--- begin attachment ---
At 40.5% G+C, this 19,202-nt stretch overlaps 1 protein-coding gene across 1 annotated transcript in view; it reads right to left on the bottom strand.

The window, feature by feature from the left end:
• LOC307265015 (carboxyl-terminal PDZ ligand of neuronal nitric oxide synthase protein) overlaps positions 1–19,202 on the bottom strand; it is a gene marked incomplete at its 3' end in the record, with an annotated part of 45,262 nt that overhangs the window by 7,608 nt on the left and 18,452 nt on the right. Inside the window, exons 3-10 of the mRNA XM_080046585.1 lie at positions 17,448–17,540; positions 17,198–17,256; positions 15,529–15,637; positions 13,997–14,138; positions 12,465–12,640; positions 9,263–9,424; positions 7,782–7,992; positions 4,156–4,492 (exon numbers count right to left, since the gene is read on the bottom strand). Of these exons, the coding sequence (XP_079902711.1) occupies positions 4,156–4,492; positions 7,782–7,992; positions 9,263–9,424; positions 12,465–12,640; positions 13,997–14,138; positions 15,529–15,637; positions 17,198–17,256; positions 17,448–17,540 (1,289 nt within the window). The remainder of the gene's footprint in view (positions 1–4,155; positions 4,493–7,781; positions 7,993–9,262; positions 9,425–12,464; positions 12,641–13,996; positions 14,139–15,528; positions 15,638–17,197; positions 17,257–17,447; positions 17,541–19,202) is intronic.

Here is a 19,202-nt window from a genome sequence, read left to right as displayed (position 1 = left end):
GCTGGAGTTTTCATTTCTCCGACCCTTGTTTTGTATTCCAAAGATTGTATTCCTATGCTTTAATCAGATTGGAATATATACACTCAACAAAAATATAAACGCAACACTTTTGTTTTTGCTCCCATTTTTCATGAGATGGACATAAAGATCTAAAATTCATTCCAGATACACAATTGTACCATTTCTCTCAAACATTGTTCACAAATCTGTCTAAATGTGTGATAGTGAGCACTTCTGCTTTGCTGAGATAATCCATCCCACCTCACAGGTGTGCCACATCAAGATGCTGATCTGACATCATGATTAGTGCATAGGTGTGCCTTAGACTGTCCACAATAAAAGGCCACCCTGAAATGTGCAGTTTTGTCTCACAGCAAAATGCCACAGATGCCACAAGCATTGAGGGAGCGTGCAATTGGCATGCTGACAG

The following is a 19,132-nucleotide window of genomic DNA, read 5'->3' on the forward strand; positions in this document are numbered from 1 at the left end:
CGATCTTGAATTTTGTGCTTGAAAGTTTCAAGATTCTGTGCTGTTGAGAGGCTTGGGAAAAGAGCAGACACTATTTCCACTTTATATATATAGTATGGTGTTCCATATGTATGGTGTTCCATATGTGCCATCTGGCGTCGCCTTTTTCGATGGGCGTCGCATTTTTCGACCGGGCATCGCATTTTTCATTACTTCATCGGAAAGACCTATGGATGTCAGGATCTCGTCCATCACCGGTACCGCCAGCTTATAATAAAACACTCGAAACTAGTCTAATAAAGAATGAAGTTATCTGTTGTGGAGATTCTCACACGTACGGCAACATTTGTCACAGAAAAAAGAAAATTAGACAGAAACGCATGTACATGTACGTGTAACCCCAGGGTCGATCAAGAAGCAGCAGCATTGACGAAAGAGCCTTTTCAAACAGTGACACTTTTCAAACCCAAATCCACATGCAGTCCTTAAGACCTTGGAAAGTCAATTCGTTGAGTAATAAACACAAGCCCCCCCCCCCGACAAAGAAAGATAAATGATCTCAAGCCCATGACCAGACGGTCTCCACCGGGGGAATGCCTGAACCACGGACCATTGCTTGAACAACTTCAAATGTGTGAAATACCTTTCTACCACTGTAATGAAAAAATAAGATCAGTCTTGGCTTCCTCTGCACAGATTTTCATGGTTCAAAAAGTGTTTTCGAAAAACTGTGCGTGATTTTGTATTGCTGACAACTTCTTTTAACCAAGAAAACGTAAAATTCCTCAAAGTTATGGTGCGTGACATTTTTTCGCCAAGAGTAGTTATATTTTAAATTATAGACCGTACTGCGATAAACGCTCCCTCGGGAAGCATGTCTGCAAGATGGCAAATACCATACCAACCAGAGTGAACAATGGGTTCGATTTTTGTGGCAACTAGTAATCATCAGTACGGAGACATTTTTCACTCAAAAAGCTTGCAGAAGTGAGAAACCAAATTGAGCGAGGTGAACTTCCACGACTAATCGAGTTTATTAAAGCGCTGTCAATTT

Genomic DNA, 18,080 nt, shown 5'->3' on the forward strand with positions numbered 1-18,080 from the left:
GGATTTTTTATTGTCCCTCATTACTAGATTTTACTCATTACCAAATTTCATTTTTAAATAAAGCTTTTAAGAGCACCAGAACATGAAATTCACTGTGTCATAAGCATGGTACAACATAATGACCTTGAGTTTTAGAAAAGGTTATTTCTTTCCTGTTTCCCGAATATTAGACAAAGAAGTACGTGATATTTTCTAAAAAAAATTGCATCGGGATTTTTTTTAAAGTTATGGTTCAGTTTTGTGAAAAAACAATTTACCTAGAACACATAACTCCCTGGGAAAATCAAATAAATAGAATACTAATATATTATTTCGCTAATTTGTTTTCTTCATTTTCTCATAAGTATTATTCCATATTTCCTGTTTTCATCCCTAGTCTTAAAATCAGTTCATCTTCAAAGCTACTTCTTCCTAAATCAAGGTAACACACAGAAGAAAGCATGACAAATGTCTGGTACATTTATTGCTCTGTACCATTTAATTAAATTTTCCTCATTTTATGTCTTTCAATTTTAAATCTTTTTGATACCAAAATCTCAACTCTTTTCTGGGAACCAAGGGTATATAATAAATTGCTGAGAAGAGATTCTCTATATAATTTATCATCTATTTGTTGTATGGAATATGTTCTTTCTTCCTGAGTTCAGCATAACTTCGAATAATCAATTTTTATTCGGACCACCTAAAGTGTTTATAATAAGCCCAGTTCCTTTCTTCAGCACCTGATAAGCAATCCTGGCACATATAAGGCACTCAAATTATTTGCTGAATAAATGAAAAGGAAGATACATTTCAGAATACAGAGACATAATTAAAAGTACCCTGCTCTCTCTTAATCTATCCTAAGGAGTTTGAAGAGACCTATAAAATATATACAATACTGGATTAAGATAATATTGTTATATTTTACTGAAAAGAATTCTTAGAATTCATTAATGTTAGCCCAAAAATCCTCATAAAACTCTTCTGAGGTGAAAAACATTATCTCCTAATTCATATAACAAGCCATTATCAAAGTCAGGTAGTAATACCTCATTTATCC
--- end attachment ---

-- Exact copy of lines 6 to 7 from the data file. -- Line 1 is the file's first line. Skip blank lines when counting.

The following is a 19,132-nucleotide window of genomic DNA, read 5'->3' on the forward strand; positions in this document are numbered from 1 at the left end:
CGATCTTGAATTTTGTGCTTGAAAGTTTCAAGATTCTGTGCTGTTGAGAGGCTTGGGAAAAGAGCAGACACTATTTCCACTTTATATATATAGTATGGTGTTCCATATGTATGGTGTTCCATATGTGCCATCTGGCGTCGCCTTTTTCGATGGGCGTCGCATTTTTCGACCGGGCATCGCATTTTTCATTACTTCATCGGAAAGACCTATGGATGTCAGGATCTCGTCCATCACCGGTACCGCCAGCTTATAATAAAACACTCGAAACTAGTCTAATAAAGAATGAAGTTATCTGTTGTGGAGATTCTCACACGTACGGCAACATTTGTCACAGAAAAAAGAAAATTAGACAGAAACGCATGTACATGTACGTGTAACCCCAGGGTCGATCAAGAAGCAGCAGCATTGACGAAAGAGCCTTTTCAAACAGTGACACTTTTCAAACCCAAATCCACATGCAGTCCTTAAGACCTTGGAAAGTCAATTCGTTGAGTAATAAACACAAGCCCCCCCCCCCGACAAAGAAAGATAAATGATCTCAAGCCCATGACCAGACGGTCTCCACCGGGGGAATGCCTGAACCACGGACCATTGCTTGAACAACTTCAAATGTGTGAAATACCTTTCTACCACTGTAATGAAAAAATAAGATCAGTCTTGGCTTCCTCTGCACAGATTTTCATGGTTCAAAAAGTGTTTTCGAAAAACTGTGCGTGATTTTGTATTGCTGACAACTTCTTTTAACCAAGAAAACGTAAAATTCCTCAAAGTTATGGTGCGTGACATTTTTTCGCCAAGAGTAGTTATATTTTAAATTATAGACCGTACTGCGATAAACGCTCCCTCGGGAAGCATGTCTGCAAGATGGCAAATACCATACCAACCAGAGTGAACAATGGGTTCGATTTTTGTGGCAACTAGTAATCATCAGTACGGAGACATTTTTCACTCAAAAAGCTTGCAGAAGTGAGAAACCAAATTGAGCGAGGTGAACTTCCACGACTAATCGAGTTTATTAAAGCGCTGTCAATTT